• Monday is my best workday now.
  • And?
  • Leaving the house on Monday interrupts my best workday.
  • Why not just stay home on Mondays?
  • Because it’s Monday. I have to go to the gym.
  • Why?
  • Because it’s Monday.
  • Really.
  • I always go to the gym on Monday.
  • Okay, but why?
  • It’s what I do! Kickboxing on Mondays and Wednesdays!! I love it!!!
  • That’s not a real reason.
  • Because… I need at least two cardio workouts per week.
  • Can you find an alternate day for the Monday cardio?
  • Well, yes. Fridays or Sundays would work.
  • Then do it.

End of argument. Why had I been reluctant – even afraid – to give up Monday evening workouts? Because changing a routine is scary when your mental health depends on the stability routines provide. But I was able to work through it.

I’ve had my boxing gloves hanging up in my office, and now that’s metaphorical as well as practical. I hung up my Monday night gloves for writing.

 

Writing-training balance: boxing gloves hanging in my office (along with my hats and kukui nut lei)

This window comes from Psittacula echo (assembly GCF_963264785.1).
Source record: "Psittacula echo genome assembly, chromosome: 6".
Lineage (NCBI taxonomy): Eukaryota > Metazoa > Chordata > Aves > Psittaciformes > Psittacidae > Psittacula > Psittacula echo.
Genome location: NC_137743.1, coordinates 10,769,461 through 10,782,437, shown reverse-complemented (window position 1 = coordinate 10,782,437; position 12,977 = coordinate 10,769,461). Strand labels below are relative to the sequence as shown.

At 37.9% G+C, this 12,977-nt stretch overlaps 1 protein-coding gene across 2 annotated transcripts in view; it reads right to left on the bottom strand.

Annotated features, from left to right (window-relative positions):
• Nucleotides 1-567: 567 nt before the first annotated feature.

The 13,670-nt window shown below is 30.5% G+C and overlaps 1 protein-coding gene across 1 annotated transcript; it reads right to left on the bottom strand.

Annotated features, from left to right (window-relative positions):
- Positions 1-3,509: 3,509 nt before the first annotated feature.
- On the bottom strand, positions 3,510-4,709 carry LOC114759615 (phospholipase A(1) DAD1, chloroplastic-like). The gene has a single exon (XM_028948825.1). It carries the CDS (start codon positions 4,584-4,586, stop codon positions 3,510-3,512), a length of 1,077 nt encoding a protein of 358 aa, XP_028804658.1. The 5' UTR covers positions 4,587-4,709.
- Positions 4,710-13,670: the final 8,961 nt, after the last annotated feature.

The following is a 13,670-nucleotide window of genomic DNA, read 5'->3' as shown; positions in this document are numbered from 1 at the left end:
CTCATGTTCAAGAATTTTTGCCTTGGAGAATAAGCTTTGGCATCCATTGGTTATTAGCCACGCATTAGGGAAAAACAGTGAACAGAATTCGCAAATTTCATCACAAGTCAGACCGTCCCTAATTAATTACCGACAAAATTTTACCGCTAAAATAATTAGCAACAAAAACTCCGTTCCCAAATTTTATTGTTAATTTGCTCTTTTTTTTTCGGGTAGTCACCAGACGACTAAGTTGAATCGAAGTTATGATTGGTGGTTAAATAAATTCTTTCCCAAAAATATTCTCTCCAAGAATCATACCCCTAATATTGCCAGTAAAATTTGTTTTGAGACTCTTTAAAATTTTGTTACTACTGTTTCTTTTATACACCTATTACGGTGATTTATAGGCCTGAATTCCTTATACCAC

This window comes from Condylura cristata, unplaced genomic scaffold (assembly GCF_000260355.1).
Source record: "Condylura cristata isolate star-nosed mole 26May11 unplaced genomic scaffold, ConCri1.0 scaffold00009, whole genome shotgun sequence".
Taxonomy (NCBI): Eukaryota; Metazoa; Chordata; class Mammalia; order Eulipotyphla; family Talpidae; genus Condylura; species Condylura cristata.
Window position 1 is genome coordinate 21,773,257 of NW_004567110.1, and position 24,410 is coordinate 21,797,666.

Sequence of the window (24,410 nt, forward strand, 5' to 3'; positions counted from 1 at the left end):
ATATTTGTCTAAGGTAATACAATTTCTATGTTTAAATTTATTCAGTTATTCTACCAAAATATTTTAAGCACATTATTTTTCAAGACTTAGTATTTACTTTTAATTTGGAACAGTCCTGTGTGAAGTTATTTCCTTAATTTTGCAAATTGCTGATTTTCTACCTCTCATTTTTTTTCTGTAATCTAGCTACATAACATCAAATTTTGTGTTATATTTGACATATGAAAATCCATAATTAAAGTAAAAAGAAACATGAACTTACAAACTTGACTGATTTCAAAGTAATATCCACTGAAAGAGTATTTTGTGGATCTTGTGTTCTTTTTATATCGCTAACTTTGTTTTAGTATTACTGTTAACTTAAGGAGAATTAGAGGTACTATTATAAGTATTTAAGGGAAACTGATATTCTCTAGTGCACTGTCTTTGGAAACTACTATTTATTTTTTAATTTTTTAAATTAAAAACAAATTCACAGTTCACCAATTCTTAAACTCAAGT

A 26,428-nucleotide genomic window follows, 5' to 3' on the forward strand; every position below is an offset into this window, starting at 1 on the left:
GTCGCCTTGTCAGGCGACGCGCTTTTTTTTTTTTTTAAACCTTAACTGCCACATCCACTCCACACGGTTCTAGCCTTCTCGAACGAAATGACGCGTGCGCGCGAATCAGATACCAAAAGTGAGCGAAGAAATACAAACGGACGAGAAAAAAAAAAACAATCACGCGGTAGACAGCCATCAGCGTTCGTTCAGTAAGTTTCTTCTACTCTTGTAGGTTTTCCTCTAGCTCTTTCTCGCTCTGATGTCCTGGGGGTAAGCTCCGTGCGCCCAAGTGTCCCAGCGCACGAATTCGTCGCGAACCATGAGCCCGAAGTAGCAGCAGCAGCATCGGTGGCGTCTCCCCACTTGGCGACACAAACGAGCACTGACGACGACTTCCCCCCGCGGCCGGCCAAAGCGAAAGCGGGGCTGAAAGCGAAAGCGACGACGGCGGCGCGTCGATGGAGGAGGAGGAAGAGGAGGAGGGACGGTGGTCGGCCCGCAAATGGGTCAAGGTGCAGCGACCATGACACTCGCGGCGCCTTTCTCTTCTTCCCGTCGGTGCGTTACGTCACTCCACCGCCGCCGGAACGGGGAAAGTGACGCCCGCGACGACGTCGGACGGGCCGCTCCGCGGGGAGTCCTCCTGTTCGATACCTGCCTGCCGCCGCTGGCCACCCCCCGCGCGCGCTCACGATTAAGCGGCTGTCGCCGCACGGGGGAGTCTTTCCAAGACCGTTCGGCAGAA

The process of making this decision turned out to be a good exercise (pun not intended), so I thought I’d share it with you who may also have a hard time making changes to your routines.

I followed this thought-path:

  • Recognize (when something isn’t working anymore.)
  • Think (of how to fix it.)
  • Detach (to make it easier.)
  • Consider solutions/alternatives.
  • Wait for the immediate “obstacles” to come to mind, because they will… then
  • think beyond them.
  • Think creatively.
  • Do this by asking yourself questions and answering honestly.

Some people would call this “Follow your heart.” Others would call it “Adjust your thinking.” I call it “Wake up and realize that you’re the only one stopping yourself from making changes in order to do what you need to do… you can do it.”

Making changes isn’t easy for we who need routine in order to keep ourselves stable; routine is necessary, but it can also be an impediment. It makes it hard to see when change is needed.

Now I just need to discipline myself to get my ass to the gym to do cardio on my own. That shouldn’t be difficult.

 

Another month has passed. (Writing updates!)

Is this going to be a regular thing, this monthly writing update posting? It’s been a month since the last time I sat here to write out loud to you my big-project progress.